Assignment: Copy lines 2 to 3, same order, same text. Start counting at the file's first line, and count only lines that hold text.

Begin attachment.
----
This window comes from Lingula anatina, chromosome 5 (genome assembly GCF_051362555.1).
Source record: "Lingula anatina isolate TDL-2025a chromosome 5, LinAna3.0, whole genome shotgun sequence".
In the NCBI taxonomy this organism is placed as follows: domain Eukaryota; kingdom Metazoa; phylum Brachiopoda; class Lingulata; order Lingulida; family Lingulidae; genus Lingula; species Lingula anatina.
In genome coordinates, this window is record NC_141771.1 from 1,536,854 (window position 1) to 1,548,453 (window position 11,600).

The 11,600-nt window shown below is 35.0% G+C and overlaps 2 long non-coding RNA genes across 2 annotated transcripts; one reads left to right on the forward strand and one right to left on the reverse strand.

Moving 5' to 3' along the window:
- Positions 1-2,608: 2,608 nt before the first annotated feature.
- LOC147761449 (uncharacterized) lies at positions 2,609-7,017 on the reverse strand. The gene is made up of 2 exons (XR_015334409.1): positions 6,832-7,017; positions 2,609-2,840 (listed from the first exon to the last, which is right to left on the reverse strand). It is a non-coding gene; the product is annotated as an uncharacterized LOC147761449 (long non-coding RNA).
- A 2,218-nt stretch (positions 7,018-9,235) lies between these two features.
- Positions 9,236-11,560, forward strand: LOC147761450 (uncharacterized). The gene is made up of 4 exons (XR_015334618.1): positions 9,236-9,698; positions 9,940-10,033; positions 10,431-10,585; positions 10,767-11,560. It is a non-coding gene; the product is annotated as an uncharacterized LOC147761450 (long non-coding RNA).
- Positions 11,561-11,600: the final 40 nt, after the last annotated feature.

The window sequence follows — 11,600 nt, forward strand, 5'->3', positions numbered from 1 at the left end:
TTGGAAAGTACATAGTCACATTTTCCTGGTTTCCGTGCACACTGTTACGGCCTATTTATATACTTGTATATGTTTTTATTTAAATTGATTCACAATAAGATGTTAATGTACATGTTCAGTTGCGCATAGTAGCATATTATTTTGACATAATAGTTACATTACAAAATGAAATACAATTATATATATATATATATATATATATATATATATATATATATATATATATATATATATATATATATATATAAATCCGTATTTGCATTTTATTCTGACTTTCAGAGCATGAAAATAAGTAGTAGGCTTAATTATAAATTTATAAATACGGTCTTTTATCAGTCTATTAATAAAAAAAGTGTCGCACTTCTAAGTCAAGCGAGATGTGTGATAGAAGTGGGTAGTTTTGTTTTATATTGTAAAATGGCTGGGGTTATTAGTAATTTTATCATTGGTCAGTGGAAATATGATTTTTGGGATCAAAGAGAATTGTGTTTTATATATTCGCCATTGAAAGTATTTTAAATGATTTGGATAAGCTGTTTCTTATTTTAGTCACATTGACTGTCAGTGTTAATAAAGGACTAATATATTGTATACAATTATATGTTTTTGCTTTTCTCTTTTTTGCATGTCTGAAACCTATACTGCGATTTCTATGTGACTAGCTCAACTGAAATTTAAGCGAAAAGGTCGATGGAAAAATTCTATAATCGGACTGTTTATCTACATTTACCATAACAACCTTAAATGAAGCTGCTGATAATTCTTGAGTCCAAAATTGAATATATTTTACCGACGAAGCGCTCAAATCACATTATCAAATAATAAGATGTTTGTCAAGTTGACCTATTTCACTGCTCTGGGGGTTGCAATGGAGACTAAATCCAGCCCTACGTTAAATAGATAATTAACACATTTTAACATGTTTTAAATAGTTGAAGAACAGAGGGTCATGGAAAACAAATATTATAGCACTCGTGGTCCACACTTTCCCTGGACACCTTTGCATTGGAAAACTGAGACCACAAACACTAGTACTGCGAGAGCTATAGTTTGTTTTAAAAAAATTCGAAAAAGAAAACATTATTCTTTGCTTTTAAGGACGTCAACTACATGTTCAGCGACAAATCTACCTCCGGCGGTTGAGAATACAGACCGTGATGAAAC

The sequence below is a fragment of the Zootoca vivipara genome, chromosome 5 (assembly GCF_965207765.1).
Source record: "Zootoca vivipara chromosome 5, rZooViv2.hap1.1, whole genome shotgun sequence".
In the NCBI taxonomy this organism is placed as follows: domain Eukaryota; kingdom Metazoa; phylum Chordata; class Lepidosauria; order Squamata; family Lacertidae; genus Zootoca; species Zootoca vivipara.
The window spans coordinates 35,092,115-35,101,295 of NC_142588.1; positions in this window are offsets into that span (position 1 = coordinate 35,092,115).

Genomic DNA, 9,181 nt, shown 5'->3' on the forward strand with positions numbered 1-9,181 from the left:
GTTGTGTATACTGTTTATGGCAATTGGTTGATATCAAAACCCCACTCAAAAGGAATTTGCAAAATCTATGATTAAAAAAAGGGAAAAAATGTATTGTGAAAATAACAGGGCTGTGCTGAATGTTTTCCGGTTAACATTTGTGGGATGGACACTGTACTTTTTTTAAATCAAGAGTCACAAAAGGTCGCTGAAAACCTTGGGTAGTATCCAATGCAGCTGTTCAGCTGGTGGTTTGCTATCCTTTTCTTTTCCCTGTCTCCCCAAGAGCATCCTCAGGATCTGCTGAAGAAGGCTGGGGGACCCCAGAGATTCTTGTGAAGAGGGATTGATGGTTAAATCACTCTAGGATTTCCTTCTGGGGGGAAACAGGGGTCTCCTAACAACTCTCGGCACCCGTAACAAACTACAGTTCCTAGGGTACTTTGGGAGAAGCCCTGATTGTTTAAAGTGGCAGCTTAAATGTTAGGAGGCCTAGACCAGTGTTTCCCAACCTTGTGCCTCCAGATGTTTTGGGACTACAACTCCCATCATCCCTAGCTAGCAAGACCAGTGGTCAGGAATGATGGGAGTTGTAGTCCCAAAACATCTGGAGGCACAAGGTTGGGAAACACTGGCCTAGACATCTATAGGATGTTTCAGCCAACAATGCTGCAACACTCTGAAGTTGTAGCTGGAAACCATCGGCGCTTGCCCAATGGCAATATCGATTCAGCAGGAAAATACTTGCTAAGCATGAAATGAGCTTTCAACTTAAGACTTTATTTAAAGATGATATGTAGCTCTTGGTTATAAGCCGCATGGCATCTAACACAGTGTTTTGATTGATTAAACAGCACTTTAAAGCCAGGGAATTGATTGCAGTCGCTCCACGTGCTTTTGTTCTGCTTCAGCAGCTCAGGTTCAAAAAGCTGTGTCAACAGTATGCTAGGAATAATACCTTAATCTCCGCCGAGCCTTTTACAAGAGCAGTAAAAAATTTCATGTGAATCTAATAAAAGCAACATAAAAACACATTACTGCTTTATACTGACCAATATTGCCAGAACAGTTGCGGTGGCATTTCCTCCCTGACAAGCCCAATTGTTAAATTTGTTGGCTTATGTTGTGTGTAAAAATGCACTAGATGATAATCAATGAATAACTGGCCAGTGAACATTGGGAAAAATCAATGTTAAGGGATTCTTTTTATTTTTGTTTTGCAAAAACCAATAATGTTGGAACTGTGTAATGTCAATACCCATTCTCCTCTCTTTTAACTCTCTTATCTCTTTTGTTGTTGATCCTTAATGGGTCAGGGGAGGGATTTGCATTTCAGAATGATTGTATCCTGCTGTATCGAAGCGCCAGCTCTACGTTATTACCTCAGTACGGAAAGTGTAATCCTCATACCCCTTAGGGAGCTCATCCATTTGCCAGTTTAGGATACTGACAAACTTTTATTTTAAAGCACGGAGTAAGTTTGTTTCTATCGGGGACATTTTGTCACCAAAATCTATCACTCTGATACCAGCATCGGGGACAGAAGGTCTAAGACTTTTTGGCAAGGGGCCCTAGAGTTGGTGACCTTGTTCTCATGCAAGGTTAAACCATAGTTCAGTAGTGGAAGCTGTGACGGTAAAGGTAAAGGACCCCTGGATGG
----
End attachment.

Source record: "Lingula anatina isolate TDL-2025a chromosome 5, LinAna3.0, whole genome shotgun sequence".
In the NCBI taxonomy this organism is placed as follows: domain Eukaryota; kingdom Metazoa; phylum Brachiopoda; class Lingulata; order Lingulida; family Lingulidae; genus Lingula; species Lingula anatina.